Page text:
For those that know about Johnny Cupcakes, which by now is probably most of you, you’ll know what he, and his brand, stands for. We’ve been a fan of the brand for years now, so we’ve seen what’s been written and what’s been said. Getting an opportunity to talk to Johnny himself, we wanted to make sure that we didn’t re-hash all the stuff that had already been put in front of us.
Giving the exceptional nature of the brand’s rise, coupled with Johnny’s well known positive attitude towards, well, life in general, we wanted to use what time we had to press Johnny for answers regarding; his consistent positivity, where he sees Johnny Cupcakes within the ‘streetwear’ market and why he felt the need to lecture us on it all.
In attaching your positive energy and personality to a brand, do you feel pressure to maintain your positivity all the time, does it ever become a struggle?
I’m generally a positive person every day. It’s how I’ve been raised and it’s important. When you’re the captain of the pirate ship, everyone looks to you. If you’re negative than it will rub off on others. However, I have had my downtime here and there. I don’t let it get to me, though. I look at it as motivation to keep making things fun and exciting. Rather than pointing out the problems, I enjoy pointing out the solutions. It’s like a big jigsaw puzzle!
Fashion seems to be a grumpy place, a lot of blank expressions and camouflage patterns, do you feel like the goofy kid in the school yard of an industry?
Fashion is definitely a grumpy place. I don’t know why? You’re playing arts & crafts for fudge sake. And yes, I do feel like the goofy kid in the schoolyard of an industry. I feel like the Willy Wonka of t-shirts and I wouldn’t want it any other way. If I can make strangers smile through the experiences that my brand creates and curates, then my job is complete.
Is the joke on the others, as you’ve ‘made it’ and they haven’t?
I wouldn’t say that. In my opinion, whether you work for yourself or another company, real success is being happy doing what you love. No matter how successful you are financially, if going to work doesn’t feel like ‘work’, you’ve made it.
If so what makes you human, what pisses you off the most?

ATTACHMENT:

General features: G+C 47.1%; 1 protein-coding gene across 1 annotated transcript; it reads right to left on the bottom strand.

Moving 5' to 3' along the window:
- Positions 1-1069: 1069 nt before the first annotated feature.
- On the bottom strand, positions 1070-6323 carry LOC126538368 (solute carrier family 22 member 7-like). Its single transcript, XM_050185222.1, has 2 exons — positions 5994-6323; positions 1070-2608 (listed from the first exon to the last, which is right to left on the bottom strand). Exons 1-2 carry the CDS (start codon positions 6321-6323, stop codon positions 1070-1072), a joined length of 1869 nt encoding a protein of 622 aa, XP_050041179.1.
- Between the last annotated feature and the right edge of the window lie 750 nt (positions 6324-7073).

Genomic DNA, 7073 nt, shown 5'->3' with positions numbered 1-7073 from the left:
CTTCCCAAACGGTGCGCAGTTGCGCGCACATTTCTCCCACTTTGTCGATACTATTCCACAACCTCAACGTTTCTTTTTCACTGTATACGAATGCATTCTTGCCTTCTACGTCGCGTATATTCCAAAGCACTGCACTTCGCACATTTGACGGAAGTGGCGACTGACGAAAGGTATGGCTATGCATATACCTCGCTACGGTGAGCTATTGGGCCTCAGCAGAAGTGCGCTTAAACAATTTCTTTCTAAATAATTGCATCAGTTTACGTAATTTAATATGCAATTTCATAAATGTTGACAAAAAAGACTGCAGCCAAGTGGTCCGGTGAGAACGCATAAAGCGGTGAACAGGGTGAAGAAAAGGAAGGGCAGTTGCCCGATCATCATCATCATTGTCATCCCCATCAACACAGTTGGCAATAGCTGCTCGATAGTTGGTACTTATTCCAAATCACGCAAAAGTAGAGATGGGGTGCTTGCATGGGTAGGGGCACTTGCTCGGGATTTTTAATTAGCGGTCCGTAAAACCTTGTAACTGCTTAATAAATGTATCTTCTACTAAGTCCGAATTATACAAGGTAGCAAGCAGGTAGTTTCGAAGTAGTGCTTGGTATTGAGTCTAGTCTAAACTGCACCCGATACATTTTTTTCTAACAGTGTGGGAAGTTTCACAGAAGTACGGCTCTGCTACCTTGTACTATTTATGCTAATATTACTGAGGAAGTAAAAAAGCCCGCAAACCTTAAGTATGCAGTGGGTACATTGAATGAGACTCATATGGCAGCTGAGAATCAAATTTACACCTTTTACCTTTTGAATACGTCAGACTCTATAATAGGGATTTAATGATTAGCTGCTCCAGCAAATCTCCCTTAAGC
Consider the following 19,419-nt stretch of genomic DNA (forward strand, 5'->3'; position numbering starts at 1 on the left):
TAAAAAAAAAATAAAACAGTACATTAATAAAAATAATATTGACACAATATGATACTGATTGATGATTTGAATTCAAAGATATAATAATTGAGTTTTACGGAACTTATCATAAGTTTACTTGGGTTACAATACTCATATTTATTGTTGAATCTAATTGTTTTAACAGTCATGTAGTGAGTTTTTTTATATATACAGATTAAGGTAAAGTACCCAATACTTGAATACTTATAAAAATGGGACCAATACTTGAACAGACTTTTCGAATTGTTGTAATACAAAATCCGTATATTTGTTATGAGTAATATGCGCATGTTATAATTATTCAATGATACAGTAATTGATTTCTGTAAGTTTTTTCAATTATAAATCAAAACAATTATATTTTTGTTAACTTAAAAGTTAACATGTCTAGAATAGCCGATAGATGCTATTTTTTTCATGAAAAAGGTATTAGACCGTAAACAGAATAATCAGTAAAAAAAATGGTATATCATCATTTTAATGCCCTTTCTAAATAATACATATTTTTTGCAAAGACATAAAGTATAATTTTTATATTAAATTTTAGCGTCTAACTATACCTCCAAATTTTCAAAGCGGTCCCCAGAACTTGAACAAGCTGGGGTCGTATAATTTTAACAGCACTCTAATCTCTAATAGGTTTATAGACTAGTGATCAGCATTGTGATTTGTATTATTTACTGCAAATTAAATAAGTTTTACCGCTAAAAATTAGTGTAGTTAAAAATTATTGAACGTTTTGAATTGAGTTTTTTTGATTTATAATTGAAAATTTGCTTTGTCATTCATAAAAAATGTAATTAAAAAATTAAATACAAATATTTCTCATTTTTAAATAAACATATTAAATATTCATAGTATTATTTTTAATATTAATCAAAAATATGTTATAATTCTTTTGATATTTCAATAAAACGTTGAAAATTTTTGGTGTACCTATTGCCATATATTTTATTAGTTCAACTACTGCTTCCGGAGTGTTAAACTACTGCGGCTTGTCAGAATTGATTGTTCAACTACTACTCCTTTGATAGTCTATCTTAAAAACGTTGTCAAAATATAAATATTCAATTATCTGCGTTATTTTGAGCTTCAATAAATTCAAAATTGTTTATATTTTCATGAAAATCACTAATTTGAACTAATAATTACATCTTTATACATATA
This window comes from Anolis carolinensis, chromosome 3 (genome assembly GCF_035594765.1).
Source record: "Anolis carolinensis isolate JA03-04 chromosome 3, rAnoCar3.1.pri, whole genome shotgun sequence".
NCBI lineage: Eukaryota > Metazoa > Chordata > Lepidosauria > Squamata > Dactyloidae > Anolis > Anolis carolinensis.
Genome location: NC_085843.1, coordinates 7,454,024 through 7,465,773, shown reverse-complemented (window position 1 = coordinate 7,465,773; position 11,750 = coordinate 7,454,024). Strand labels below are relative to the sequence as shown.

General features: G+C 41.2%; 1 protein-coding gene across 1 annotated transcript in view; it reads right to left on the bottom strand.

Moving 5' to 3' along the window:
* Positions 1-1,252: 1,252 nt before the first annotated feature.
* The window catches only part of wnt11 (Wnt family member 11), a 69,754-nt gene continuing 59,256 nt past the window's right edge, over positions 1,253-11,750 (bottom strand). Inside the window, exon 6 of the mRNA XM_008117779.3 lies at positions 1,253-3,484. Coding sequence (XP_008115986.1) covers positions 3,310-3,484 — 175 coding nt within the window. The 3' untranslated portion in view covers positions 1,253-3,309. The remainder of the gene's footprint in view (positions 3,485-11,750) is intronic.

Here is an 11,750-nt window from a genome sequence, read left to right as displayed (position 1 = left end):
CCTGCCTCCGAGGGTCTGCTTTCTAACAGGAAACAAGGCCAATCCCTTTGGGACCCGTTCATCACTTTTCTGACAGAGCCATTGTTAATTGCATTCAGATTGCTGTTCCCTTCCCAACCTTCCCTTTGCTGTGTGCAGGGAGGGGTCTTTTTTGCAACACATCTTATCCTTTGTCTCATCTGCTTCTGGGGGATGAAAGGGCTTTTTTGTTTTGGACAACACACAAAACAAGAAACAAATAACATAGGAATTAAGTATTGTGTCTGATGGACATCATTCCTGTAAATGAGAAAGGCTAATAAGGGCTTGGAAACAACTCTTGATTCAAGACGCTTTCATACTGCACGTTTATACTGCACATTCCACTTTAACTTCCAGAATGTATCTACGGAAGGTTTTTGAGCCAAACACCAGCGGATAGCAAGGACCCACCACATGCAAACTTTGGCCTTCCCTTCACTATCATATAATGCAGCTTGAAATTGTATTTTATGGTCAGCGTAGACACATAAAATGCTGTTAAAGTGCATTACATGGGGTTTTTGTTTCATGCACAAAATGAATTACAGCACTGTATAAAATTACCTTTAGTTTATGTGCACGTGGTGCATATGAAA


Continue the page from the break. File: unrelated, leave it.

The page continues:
I’m not a fan of the cotton from inside vitamin bottles and people who aren’t happy unless they have something to complain about.
Why did you feel the need to put on a lecture series?
A single conversation could affect a human’s thought process and motivation for a lifetime. If I could share my story and experiences with the world, so that they could learn and be motivated from my mistakes—while taking notes on my success—to me that means the world. It’s something that I never had or attended in the beginning, and it could have saved me from making many mistakes.
How do you think your approach comes across? Do you think it’s relatable to the masses?
From what I’ve heard from the 100,000+ people who’ve attended my lectures, they usually say that my approach comes off humorous, educational, and honest. It is relatable to any person looking to follow their passion or grow an existing idea.
It seems to me , following the brand for ten years, that you don’t fit the mould for ‘streetwear’ despite the brand holding numerous streetwear attributes, where do you place yourself in the market?
Although I did start my Johnny Cupcakes brand on the street via selling t-shirts out of the trunk of my rusty car and out of my suitcase while on tour with my old band, I would not consider us streetwear. We do have customers who are into streetwear, however, we also have customers from all walks of life. I wouldn’t know where to place my brand in the market. If I had to put a label on what kind of brand we are, I’d say that we are an experience-based brand. It is my first priority to make sure every customer feels like it’s their birthday when they purchase a Johnny Cupcakes product. From our packaging, our events, our products, our website, all the way to how our shops are designed.
Who are your favourite people involved in streetwear (brand owners/store owners) and why?
Chris Gibbs of Union: He’s always been the person curating up and coming brands before anyone else.
Jeff Staple of Staple Design and Reed Space: Jeff is an idea farmer and a man of many talents. Him and his team have created many inspiring projects and have pushed the envelop when it comes to brand identity and product design.
Bobby Hundreds: Whether you’re into the brand or not, Bobby’s storytelling, culture-reporting, and writing ability is remarkable.
Benny Gold: A gentleman, family man, and a role model for many. His passion and energy is contagious.